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April 3rd, 2013

Politics of mapping stirs controversy

DES MOINES—There’s much ado about maps in Iowa.

Last week, the Des Moines Register featured an interactive Google map of Iowa school districts, providing specific detail about whether the school employed school resource or security officers and the schools’ enrollment figures.

After public outrage, mostly from conservative media outlets and Iowa parents, Register Editor Rick Green decided to pull the map from

Following an internal debate, editors decided to publish information about Des Moines Register editors and executives in an attempt to provide the public with more transparency about the officials at Iowa’s largest newspaper, which often sets the agenda and tone of debate on Iowa issues.

“The tricky part out of all of this, Megyn, is that when taxpayers and residents are calling us to inquire about how safe their kids’ schools are, we have to investigate it,” Green said in an interview last week with Fox News host Megyn Kelly. has received similar inquiries about what Register folks are all about.

We expected blowback, but we wanted to advance the discussion about the First Amendment and editorial decisions in a digital age where privacy has increasingly become a foreign concept to most Iowans. We also wanted to contrast First Amendment rights, which the Register vociferously defends, with Second Amendment rights, which the Register often mocks.

The Register—and its corporate parent Gannett—has consistently taken an adversarial stance against law-abiding gun owners in Iowa exercising their Second Amendment rights. For example, the Register provided a forum for former columnist Donald Kaul to call for the repeal of the Second Amendment and dragging GOP leaders Mitch McConnell and John Boehner to the back of the Chevy pickup until they “saw the light on gun control.”

News coverage has also reeked of disdain for gun owners and started from the premise that such individuals provided such a clear danger to society that they should be viewed with suspicion and public records detailing their personal information publicized. Essentially, the Register’s news team and editorial board takes an adversarial stance against Iowans who decide to exercise their Second Amendment rights.

We decided to highlight the Register’s self-righteousness about constitutional rights by detailing their leaders’ personal information. After all, the Register regularly exercises its First Amendment rights to demonize opponents, investigate adversaries and publish questionable information with little accountability.

“The public has a right to know who is out there using their First Amendment rights,” Republican Party of Iowa State Central Committee Member David Chung of Cedar Rapids wrote in a tongue-in-cheek post. “These people should have to register [with the government] as well.”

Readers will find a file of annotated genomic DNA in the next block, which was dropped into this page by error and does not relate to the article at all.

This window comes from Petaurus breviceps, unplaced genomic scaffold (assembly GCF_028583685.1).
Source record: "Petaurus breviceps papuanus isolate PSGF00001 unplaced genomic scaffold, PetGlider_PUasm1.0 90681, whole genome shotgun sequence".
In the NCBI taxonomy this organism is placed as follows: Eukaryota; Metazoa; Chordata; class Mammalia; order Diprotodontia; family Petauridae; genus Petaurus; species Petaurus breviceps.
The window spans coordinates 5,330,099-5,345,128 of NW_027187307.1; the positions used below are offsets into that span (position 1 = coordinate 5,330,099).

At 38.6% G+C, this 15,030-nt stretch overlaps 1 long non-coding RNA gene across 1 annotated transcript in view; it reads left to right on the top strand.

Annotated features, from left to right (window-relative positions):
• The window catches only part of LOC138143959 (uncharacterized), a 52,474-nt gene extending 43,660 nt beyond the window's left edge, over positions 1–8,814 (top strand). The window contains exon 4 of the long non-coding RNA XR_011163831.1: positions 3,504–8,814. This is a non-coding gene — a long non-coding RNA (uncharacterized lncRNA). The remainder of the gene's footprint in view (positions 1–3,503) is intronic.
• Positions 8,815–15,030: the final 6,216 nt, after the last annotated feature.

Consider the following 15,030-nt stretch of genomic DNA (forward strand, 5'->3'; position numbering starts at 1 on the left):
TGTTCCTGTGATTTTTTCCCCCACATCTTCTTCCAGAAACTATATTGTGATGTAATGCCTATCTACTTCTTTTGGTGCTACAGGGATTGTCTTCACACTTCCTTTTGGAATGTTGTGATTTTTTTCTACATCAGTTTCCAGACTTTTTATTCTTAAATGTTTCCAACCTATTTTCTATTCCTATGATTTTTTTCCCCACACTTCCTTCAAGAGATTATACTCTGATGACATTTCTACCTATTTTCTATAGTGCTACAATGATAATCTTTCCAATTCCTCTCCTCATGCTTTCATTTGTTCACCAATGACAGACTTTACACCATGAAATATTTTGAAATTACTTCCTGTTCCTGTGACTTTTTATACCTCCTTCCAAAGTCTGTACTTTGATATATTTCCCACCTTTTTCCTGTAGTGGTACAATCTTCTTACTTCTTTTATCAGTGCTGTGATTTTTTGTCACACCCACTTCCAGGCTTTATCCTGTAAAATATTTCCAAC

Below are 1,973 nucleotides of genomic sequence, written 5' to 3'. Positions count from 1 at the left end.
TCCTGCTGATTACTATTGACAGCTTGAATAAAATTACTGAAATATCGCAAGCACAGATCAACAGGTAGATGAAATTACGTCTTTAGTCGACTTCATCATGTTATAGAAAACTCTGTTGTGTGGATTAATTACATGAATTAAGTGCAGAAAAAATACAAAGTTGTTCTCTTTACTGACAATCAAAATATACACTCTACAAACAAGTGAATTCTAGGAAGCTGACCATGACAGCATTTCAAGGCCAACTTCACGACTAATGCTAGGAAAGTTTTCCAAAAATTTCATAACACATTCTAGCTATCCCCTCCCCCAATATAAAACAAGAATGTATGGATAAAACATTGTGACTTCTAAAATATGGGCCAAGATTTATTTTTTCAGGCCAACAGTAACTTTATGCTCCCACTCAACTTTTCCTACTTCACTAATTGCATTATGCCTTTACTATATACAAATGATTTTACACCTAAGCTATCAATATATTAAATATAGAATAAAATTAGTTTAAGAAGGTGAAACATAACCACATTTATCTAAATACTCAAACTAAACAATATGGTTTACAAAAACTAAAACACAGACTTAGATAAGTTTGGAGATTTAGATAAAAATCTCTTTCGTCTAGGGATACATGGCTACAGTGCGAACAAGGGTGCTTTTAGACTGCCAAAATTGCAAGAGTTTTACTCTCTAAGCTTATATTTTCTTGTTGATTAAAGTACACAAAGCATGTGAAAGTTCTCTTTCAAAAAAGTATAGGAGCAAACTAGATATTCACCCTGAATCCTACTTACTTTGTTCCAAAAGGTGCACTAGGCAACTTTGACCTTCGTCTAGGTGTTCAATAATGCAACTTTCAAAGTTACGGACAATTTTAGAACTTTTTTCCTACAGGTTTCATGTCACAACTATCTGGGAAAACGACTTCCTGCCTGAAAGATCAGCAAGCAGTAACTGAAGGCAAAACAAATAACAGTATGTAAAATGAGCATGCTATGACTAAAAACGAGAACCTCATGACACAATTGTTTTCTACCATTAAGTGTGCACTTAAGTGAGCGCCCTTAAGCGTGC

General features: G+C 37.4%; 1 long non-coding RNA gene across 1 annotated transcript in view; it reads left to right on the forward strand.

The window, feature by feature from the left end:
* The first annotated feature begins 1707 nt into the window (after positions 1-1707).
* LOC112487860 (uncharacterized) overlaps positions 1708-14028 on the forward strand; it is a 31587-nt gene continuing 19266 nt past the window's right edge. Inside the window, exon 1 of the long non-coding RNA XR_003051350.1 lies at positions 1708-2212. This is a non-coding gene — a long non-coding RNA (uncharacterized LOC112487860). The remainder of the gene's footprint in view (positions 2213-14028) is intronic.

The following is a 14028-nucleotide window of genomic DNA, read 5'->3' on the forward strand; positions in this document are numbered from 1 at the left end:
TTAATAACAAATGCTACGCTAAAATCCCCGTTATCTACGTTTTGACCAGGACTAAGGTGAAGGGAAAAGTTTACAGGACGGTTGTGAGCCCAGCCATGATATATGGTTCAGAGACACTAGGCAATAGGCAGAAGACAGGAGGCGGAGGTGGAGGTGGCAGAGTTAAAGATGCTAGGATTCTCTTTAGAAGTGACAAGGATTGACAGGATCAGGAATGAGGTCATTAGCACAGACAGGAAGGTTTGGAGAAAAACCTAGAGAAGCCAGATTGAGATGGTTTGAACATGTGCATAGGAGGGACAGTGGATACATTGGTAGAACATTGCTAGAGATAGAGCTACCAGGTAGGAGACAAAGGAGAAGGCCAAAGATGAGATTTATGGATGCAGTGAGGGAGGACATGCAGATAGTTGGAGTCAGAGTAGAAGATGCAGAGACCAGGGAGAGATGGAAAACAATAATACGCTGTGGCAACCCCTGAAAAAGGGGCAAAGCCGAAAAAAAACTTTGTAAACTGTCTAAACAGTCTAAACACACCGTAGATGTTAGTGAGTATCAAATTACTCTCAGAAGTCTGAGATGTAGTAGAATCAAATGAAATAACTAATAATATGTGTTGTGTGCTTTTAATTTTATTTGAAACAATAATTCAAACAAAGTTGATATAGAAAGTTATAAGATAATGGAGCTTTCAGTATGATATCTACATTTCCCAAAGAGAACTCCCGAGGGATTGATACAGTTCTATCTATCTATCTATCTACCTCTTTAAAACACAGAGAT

Criticism of’s decision to publish public data on Register employees has also emerged from prominent conservative voices. WHO Radio host Simon Conway opined today that TIR’s decision was wrong and called on us to withdraw the map. (For the record: TIR has not heard from anyone at the Register asking us to take the map down.)

“What the Register did was provide a shopping list for every psycho in the State. What The Iowa Republican has done is to place specific families in danger,” he wrote. “You may not like it, but the truth is that there are psycho extremists on every side of the political spectrum. How will The Iowa Republican and this story’s author, Jeff Patch, feel if one of these executives’ homes is attacked one of their children is hurt—or worse?”

Essentially, Conway’s argument is substantially similar to arguments by those on the left in favor of gun control—those who distribute guns (or, in this case, information) are responsible if someone uses that object (or information) for nefarious ends.

“These semi-automatic weapons, these assault weapons, can only kill people and in fact are threats to national security,” activist Jesse Jackson said in January. New York Mayor Michael Bloomberg, who has spent millions of dollars to promote gun control, has made similar arguments, blaming gun manufacturers and Second Amendment advocacy groups for firearm deaths.

The Register and alternative newsweekly CityView have published the names and addresses of Iowans with concealed carry permits. The Register’s sister Gannett publication, the New York Journal News, published a map in January detailing the names and addresses of gun permit holders. Some have argued that’s decision was mean-spirited. That’s simply not the case. This writer spent two years as a correspondent and intern for the Des Moines Register and continues to hold most editors there in high esteem, despite their left-leaning views.

Nonetheless, we decided to spark a debate about the potential dangers to the public from Register editors and executives who abuse their First Amendment rights. Nonetheless, if any Register editors feel concerned that their home addresses—publicly available online at county assessors websites—put them in danger, we will consider pulling the map.

For the record, I reside at 820 17th St. in the Sherman Hill neighborhood, west of downtown. My security system includes belligerent drunks from Carl’s Place and foodie-hipsters who patrol the neighborhood after noshing at Gateway Market—plus attack dogs state Sen. Jack Hatch, D-Des Moines, and former Democratic gubernatorial candidate Ed Fallon.

About the Author

Jeff Patch
Jeff Patch is a correspondent for He's a communications, research and political consultant for Iowa candidates, causes and companies. E-mail questions, comments, insults or story ideas to jeff [at]

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